Unsplash / Anete Lūsiņa
Vacation’s all about relaxation, right? But you know what’s pretty stressful? Arriving back home after your travels and being greeted by an overflow of emails. Urgent pitches from potential service providers, the notices for meetings you missed and, of course, co-worker memos with their nice-to-know news or critical planning info. And if you’re gone more than a few days, there will be the inevitable “where the heck are you?” emails. At the risk of sounding like a spam email, there is something that can solve all these vacation email woes. It’s painless and free (for real!) to extend that vacation peace of mind all the way through your first day back at work, try this:
Vacation without work?
If you’re thinking, “Well, I just won’t take a vacation if the emails are going to pile up,” hold that thought. The benefits of checking out of the office are way too valuable to skip. Just for starters, people who take their vacation days have improved cardiovascular health and sleep better. Nor should you join those people who say they have to work over a vacation in order to enjoy it. Wrike’s Summer Productivity Survey, for example, showed that 19 percent of the people who worked over vacation did so because they “felt better knowing things are going OK at work.” Do you know what could make you feel better instead? This vacation-rescuing email hack, also known as a targeted “out of office” response, possibly combined with an archiving technique that will cut down on the deluge of emails.
Vacation responder to the rescue
The idea of setting your email to deliver a “vacation responder” is a solid one. A lot of the emails that make people fret while they’re on vacation are entirely avoidable. Set an automatic “out-of-office” reply using Outlook and everyone peppering your inbox with messages will at least know the basics: You’re not here, but you are still a viable employee expected to return after a bit. Be sure to tailor different messages for colleagues and outside vendors and contacts using the appropriate tabs. Each message should include information that notes how long you’ll be gone and whether there’s anyone else to contact in your absence. Also politely, but firmly, establish that you will not be checking email or responding to messages while you’re gone.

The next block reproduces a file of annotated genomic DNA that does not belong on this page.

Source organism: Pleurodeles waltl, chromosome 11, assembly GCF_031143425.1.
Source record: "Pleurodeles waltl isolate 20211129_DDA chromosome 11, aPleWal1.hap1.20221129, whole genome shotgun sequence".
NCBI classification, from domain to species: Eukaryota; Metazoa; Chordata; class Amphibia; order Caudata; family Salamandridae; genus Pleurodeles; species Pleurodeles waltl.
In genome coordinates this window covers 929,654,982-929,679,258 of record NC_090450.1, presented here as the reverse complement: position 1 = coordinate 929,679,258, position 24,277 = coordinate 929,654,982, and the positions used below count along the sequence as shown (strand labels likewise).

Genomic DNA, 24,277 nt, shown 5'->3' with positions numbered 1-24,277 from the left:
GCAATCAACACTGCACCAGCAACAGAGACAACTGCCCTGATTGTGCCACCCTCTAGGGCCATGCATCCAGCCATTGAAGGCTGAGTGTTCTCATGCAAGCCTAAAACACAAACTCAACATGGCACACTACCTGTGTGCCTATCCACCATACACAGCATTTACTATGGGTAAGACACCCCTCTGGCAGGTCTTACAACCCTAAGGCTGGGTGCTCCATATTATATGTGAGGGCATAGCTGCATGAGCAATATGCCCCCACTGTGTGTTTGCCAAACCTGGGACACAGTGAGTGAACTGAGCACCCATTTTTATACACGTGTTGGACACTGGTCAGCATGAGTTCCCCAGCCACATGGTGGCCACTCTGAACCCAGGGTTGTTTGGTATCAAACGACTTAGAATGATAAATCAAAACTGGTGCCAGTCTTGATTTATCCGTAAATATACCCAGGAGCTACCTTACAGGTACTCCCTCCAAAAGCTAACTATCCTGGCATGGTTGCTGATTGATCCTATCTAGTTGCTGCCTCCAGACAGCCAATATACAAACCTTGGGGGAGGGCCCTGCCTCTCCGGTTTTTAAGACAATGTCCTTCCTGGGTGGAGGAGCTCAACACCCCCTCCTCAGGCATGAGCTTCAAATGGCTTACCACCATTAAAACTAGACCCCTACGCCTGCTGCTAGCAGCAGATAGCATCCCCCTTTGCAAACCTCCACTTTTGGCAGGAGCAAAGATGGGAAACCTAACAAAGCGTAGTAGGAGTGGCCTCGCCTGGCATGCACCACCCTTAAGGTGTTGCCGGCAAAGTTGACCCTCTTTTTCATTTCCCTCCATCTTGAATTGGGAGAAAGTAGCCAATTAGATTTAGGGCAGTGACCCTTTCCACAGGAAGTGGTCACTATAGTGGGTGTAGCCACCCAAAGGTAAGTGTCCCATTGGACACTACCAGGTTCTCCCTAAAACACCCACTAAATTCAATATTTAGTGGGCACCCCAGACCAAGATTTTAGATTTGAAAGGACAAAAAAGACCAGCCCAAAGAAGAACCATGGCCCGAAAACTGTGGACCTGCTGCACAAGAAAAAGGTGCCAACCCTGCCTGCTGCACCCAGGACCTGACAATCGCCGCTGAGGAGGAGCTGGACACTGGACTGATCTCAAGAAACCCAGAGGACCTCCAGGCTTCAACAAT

If you use Gmail, you’ll find options for “vacation response” among the “Settings” on the top right of the screen. But if you’re a remote or self-employed worker, your Gmail, Yahoo or other POP or IMAP account won’t support the Outlook Automatic Replies feature. If you leave Outlook running while you’re gone, though, you can still set up a “rule” that will send your “gone fishing” type response in reply to incoming email. To further minimize the sheer volume of emails staring you down on the first day back, consider setting your Gmail to archive all your incoming mail while you’re gone, using the “Filters and Blocked Addresses” options that are part of Gmail “Settings.”
Make sure emails resume when you’re back
Just like nothing is more annoying than getting that months-old voice mail message saying your colleague is on vacation, remember that no one wants to get a vacation response from someone who’s back in the office. So kindly select the “Only send during this time range” option on your vacation responder so the free flow of emails returns when you do. And if you’ve used this email hack to help you resist the urge to check in during this time, you have two things to look forward to. Not only will you have fewer emails to cope with after vacation, but you’ll also be refreshed and ready to productively deal with the emails you do have and the rest of your work. Until next time…